Covid 19, Ventilators, The 4IR And Technology

  • by Rodney Mponye
  • June 17, 2020

Rebecca Alowo

Mechanical ventilators have become a symbol of the COVID-19 pandemic, representing the last best hope to survive for people who can no longer draw a life-sustaining breath. But the ventilator also marks a crisis point in a patient’s COVID-19 course, and questions are now being raised around this technology.

Many who go on a ventilator die, and those who survive likely will face ongoing breathing problems caused by either the machine or the damage done by the virus. The problem is that the longer people are on ventilation, the more likely they are to suffer complications related to machine-assisted breathing. Many ventilators however continue to be launched during this lockdown.

The world of work is changing rapidly because of the fourth industrial revolution (4IR). There are now more jobs than ever where all you need is access to the internet. With more tools than ever available at your disposal, working remotely and virtually anywhere as a Digital Nomad is now a reality. Digital nomads are a type of people who use ICT to earn a living and, more generally, conduct their life in a nomadic manner. Most of us had a Teams or Zoom webinar to attend during this lockdown.

Do all meet these technologies extend human boundaries? A review of information on web based sites reveals that many people are keen on Appropriate Technology. It would appear that there exists a given criteria that Appropriate Technology like ventilators, zoom and teams are increasingly challenged to meet. It is in extending the known boundaries, of Appropriate Technology as described in original works by Schumacher in Small is Beautiful (1973), Jacques Ellul’s The Technological Society (1964) and Theodore Roszark’s Where the Wasteland Ends (1972) that problems arise:


  1. Image of Modernity

When the appropriate technology is designed for a developing country, there is a special criterion that must be recognized: an Image of Modernity. The citizens of many developing countries just as citizens of many industrialized countries want to perceive themselves as modern and progressive, at least within their context. There is an innate desire within most of humankind to feel important and be perceived as worthwhile. It follows, therefore, that an image of being modern is important to the success of any technology. People must believe that a technological device brings with it a degree of sophistication which can elevate the user’s social status as well as meet a basic human need. All people have dignity and must believe that their dignity will remain intact even if they are poor or living in an underdeveloped area. Therefore, the designers of appropriate technology must incorporate an image of modernity into whatever device they develop if it is going to meet with acceptance by the people who can benefit from it the most.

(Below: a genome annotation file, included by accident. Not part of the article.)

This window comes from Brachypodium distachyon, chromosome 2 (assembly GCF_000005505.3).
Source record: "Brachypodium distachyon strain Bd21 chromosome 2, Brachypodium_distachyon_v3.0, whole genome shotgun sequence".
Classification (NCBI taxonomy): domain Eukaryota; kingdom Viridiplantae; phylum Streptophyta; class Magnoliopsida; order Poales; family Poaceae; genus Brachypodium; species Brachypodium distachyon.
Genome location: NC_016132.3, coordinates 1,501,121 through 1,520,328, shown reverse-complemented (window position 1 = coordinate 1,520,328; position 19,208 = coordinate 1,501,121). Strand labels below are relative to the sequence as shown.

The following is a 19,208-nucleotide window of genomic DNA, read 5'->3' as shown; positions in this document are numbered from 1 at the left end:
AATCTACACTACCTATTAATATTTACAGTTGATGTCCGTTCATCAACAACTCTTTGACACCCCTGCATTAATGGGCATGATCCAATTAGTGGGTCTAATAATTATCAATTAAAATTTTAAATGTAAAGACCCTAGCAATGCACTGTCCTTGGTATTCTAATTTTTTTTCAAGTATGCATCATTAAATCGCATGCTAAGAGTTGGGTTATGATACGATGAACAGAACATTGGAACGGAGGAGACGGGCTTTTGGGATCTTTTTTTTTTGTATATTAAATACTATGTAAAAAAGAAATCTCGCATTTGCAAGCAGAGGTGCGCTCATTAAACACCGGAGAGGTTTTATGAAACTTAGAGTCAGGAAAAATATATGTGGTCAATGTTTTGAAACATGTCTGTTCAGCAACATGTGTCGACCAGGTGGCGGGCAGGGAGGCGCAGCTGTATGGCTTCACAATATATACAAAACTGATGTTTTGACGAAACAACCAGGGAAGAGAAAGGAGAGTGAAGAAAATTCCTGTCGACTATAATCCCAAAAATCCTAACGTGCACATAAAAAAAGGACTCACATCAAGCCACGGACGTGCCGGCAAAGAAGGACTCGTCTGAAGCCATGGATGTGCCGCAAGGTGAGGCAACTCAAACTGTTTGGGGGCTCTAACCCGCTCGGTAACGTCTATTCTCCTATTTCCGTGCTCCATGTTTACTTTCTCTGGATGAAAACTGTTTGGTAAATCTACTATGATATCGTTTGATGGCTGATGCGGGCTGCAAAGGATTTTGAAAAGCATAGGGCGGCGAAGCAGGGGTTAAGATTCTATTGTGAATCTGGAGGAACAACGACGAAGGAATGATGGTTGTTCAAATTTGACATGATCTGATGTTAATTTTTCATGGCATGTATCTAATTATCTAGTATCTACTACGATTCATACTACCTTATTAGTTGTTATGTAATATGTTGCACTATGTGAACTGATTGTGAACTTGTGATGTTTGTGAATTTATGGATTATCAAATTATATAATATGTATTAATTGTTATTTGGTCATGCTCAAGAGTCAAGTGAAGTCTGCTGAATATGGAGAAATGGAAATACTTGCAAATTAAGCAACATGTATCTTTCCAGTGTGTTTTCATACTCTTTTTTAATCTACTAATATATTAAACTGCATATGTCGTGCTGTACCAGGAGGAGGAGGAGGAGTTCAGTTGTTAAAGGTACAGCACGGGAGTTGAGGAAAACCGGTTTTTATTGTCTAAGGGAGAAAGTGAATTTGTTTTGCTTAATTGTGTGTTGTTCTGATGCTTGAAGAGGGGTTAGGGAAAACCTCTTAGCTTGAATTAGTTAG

1. Systems-Independence

Systems-Independence relates to the ability of the technological device to stand alone, to do the job with few or no other supporting facilities or devices to aid in its function. The stand-alone criterion refers mainly to the cost of the technology in question. The cost of any new technology is always a barrier at some point; but if this cost is compounded because of the need for supporting devices, then the technology, no matter how desirable may be unattainable for the people who need it the most. Hence an evaluation of the technology must include not merely the technological device in question but supporting materials and equipment necessary for its full operation. According to the criterion, technological advances should be selected only if the supporting facilities and devices are already in place, or if only moderate changes and improvements of existing systems are required for implementation.


  1. Individual Technology vs. Collective Technology

This criterion is related to the societal/cultural standards in which the technology will be operating. Some cultures advocate a strong commitment to the group process where the good of the whole is held in higher esteem than individual accomplishments. Other cultures place a high priority on individual responsibility and accomplishment. These factors should be considered in detail when designing Appropriate Technology because they will contribute to the success or failure of any given device or strategy.

If a given cultural group has a strong allegiance to the community or region then the technology may be more system dependent, where the overall group could take a greater responsibility for the operation of a larger system. Because of the group approach, that technological device could be more sophisticated which in turn could provide a greater advance in development for a larger group of people. In another culture there may not be a collective commitment to the overall development of the society. In a society that is geared around the individual or single family unit the technological developments will need to be more system independent where devices are designed so that an individual can operate and afford the technology. Based on these criteria, the Appropriate Technology design must take into consideration the culture in which the technology will be used in order to provide the best type of technology for that society.